Nearly 84 percent of all commercial nuclear reactors in the United States last year met all of the safety and security performance standards set by government regulators.
But the U.S. Nuclear Regulatory Commission identified some concerns for additional review at all three nuclear plants operated by the Tennessee Valley Authority.
In its annual assessment of the nation's 99 commercial nuclear reactors, 85 of America's 99 reactors were rated in complete compliance, according to the NRC.
TVA had nearly half of the reactors where some safety or regulatory question was raised requiring additional review and oversight. But NRC spokesman Roger Hannah said none of the safety concerns raised at the TVA plants were of major significance and the the NRC assessment said "overall performance preserved public health and safety" at each of the TVA plants.
NRC spokesman Roger Hannah said Tuesday regulators discovered security concerns at the three-reactor Browns Ferry Nuclear Plant near Athens, Ala., in the second quarter and security questions were raised in the third quarter at the twin-reactor Sequoyah Nuclear Plant near Soddy-Daisy.
Hannah said the details of the shortcomings cannot be disclosed because they involve security procedures at the plants. But Hannah said the NRC questions were not judged to be of major safety significance and the TVA plants should be able to move into full compliance with all NRC standards this year with continued upgrades and monitoring.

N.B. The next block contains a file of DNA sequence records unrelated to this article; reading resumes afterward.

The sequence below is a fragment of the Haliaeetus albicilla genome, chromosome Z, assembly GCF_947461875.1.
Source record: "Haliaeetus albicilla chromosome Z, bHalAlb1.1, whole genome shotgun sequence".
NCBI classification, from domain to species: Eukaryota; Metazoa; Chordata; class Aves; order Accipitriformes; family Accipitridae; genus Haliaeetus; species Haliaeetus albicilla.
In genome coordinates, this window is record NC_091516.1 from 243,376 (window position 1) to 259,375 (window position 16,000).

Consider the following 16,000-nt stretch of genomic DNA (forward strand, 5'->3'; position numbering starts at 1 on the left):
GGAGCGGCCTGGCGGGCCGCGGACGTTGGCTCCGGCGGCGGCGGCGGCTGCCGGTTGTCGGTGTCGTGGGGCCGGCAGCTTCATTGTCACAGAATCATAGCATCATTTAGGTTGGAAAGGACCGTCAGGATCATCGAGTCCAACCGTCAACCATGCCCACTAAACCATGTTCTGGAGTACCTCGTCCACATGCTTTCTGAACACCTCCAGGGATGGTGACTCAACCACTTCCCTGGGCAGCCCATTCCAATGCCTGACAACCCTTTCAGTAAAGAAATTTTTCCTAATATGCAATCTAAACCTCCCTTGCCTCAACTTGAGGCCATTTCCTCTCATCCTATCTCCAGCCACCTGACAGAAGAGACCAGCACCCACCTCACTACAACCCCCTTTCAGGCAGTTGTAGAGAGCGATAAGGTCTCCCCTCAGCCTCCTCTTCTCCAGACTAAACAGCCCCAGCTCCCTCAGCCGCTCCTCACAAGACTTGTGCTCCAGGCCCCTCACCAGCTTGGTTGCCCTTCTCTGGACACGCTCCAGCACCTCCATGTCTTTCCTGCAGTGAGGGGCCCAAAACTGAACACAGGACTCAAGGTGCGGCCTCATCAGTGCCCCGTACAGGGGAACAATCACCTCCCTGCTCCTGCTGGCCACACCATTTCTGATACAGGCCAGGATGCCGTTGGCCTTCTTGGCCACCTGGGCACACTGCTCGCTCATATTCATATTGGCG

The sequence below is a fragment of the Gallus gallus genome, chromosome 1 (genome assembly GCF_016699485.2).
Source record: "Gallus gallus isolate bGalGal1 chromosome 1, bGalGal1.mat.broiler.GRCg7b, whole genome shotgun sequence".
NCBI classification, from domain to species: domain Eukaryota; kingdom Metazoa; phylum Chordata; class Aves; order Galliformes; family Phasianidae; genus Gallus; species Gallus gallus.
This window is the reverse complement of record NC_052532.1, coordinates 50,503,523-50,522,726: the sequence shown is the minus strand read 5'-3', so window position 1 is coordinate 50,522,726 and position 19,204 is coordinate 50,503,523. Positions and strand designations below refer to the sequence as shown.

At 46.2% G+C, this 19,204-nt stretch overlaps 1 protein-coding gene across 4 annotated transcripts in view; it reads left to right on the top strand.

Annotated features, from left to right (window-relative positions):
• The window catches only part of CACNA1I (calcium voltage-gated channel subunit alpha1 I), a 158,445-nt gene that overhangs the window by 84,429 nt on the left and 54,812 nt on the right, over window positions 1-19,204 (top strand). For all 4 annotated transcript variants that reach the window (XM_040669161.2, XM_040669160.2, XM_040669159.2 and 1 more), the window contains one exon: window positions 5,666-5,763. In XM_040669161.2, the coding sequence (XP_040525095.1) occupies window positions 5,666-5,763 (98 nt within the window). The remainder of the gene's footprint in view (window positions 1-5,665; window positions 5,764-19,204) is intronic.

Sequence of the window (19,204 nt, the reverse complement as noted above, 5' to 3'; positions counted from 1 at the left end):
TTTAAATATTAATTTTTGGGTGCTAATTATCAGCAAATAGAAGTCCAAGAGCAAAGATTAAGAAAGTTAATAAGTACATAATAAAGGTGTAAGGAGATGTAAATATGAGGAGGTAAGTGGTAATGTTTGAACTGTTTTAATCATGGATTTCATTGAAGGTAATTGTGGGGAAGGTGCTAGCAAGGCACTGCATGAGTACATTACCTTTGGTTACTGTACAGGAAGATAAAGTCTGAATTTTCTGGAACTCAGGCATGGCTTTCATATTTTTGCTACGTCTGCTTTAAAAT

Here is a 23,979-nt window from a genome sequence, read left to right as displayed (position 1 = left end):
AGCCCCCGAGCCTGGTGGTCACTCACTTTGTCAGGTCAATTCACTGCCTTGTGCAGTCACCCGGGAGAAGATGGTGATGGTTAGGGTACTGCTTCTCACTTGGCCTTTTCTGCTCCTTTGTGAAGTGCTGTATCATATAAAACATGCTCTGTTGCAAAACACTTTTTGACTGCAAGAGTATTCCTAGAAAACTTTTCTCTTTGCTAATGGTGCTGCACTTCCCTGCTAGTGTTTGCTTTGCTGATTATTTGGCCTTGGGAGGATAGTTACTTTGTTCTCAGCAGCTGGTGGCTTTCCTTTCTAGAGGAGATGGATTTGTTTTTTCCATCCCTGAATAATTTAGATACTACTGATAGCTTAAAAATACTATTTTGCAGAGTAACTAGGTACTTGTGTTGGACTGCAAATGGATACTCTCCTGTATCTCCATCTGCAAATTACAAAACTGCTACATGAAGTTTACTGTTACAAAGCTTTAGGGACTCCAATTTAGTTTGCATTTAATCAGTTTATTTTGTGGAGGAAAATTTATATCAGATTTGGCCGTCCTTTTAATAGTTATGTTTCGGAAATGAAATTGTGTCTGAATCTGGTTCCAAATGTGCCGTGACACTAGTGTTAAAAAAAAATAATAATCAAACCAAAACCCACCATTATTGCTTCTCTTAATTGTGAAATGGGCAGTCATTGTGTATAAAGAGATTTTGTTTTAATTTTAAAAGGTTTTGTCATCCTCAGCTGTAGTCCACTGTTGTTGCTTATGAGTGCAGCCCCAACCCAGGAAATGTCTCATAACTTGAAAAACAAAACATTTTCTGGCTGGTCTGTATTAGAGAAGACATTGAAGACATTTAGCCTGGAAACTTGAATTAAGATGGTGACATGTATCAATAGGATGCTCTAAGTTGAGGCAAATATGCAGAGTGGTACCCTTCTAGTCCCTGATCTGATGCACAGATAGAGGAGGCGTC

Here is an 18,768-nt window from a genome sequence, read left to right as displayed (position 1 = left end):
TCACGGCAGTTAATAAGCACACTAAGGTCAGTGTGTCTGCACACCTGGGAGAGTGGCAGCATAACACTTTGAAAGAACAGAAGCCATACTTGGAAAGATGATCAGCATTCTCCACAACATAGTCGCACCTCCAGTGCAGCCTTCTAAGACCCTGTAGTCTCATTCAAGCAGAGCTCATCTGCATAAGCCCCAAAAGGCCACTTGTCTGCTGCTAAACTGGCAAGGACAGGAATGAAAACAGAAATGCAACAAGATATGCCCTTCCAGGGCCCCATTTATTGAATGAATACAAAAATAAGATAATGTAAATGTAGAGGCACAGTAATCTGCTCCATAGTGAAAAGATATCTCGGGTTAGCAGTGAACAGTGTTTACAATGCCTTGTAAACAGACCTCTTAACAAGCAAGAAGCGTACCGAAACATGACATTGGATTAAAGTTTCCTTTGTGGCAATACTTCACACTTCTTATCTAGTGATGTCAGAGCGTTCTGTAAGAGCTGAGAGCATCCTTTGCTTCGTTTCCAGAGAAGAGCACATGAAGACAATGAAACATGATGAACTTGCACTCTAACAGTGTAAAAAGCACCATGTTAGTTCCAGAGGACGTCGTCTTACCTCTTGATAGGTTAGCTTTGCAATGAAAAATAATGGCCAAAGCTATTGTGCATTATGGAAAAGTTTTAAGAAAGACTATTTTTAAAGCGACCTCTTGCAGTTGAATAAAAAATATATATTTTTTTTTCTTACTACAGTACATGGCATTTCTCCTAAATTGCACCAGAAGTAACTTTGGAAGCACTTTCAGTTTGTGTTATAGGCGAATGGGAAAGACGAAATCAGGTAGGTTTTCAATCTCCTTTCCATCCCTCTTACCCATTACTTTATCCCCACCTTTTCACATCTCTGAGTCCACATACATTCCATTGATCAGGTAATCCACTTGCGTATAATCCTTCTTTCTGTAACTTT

At TVA's newest plant, the twin- reactor Watts Bar Nuclear Power Plant near Spring City, Tenn., there were an above-average number of reactor trips or scrams last year, resulting in additional oversight by the NRC. The Unit 2 reactor at Watts Bar is America's newest nuclear plant and the reactor was idle for about a third of 2017 due to a ruptured condensor on the non-nuclear part of the plant.
Only two U.S. nuclear plants had safety concerns of substantial significance during 2017. In the NRC's annual assessment, regulators said Arkansas Nuclear One requires increased oversight because of two safety findings of substantial significance and the Pilgrim reactor in Massachusetts remained in a heightened safety oversight category because of long-standing concerns of low-to-moderate significance.
Later this spring and summer, the NRC will host public meetings at each U.S. nuclear plant to discuss details of the regulators' assessments of the reactors.
In addition to the annual assessment letters, all nuclear power plants will be inspected by a team of NRC regulators in the coming year.
Contact Dave Flessner at email@example.com or at 757-6340.